QUEENS — Police are looking for the mother of a newborn boy who was found with his umbilical cord still attached in the crèche of a Richmond Hill church's Nativity scene Monday, officials said.
The baby was discovered by a caretaker of the Holy Child Jesus Church, at 111-11 86th Ave. around 1:30 p.m.
Police canvassed the area around the church and found several surveillance videos showing a woman investigators believe is the baby’s mother, authorities said.
One of the videos, which has not been released, shows the woman walking into the church with the baby and exiting a few minutes later without it, police said.
Another video, from 99 Cents & Up Market, on the corner of Jamaica Avenue and 112th Street, one block away from the church, shows the same woman buying a towel.
A clerk at the store, who introduced himself as Zen, said by phone Wednesday morning that the woman came in about 1 p.m. on Monday with the baby tucked inside her coat.
“Another woman asked her: 'Is that a baby?,'" the clerk said. “And she said: 'Yes.'”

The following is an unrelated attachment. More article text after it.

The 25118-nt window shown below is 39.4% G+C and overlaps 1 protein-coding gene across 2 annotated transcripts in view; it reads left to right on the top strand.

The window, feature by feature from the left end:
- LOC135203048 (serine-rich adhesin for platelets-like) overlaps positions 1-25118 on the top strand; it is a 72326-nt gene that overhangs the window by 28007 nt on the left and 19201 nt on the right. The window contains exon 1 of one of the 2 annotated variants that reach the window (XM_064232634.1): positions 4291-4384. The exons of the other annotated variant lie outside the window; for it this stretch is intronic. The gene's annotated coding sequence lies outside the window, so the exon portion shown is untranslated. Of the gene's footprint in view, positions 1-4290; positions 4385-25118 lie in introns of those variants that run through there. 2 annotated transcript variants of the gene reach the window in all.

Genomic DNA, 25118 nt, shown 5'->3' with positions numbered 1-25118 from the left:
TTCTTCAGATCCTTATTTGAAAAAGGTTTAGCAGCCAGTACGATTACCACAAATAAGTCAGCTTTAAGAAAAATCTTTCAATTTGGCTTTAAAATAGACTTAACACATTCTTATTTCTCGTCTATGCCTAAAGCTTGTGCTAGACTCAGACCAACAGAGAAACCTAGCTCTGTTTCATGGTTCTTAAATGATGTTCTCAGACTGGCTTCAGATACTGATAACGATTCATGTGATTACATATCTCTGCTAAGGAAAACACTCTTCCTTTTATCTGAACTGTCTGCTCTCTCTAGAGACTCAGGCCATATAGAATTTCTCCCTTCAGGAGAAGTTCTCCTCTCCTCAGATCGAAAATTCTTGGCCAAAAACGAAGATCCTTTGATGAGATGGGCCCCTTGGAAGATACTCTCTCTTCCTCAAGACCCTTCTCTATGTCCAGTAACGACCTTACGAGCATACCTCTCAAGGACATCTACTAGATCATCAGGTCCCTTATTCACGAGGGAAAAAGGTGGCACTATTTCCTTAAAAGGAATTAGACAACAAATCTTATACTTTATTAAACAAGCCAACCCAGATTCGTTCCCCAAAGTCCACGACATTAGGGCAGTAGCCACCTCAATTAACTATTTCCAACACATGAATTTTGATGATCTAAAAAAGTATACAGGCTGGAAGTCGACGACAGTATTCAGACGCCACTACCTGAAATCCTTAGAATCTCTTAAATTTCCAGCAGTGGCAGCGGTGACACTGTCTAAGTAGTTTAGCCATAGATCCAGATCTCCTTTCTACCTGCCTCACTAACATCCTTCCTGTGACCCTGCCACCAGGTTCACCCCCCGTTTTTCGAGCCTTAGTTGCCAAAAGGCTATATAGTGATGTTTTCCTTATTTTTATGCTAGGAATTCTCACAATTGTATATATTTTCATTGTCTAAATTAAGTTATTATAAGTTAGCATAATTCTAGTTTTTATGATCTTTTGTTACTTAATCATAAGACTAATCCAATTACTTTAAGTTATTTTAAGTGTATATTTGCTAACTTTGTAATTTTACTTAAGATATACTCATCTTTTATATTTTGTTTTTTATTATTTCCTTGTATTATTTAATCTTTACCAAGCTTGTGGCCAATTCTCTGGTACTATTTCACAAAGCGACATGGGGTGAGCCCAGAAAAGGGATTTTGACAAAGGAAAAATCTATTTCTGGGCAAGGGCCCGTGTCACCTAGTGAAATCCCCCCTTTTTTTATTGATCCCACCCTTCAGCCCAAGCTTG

The clerk also said that the baby was placed on the woman's shoulder, "which seemed unusual."
The woman appeared to be calm, according to the clerk.
The newborn boy was taken by ambulance to Jamaica Hospital after being found. Doctors said he was healthy, according to the NYPD.
Churches are considered safe havens in New York where a baby can be left, shielding a parent from prosecution. Anyone taking advantage of the law has to leave the newborn in someone's care.
Charges are unlikely to be brought in this case, sources said.
"As of now, we are looking to speak to her," a spokesman for the NYPD said Wednesday morning.
Father Chrisopher Ryan Heanue of the Holy Child Jesus Church, said he saw it as a holiday miracle.
“The beautiful story is that that crèche really went up too early, it wasn’t supposed to be there,” he said.
“And this woman saw in this place a home for her son. It’s really remarkable.”
He also said he hopes the baby could be adopted by someone from the local community.
Chris McKniff, a spokesman for the city's Administration for Children’s Services, said it was too early to discuss whether that would be possible.
McKniff also said that while he can’t discuss this particular situation, usually in cases like that the agency looks for a foster care placement and eventually a permanent home, after first trying to find relatives who would be willing and able to care for the baby.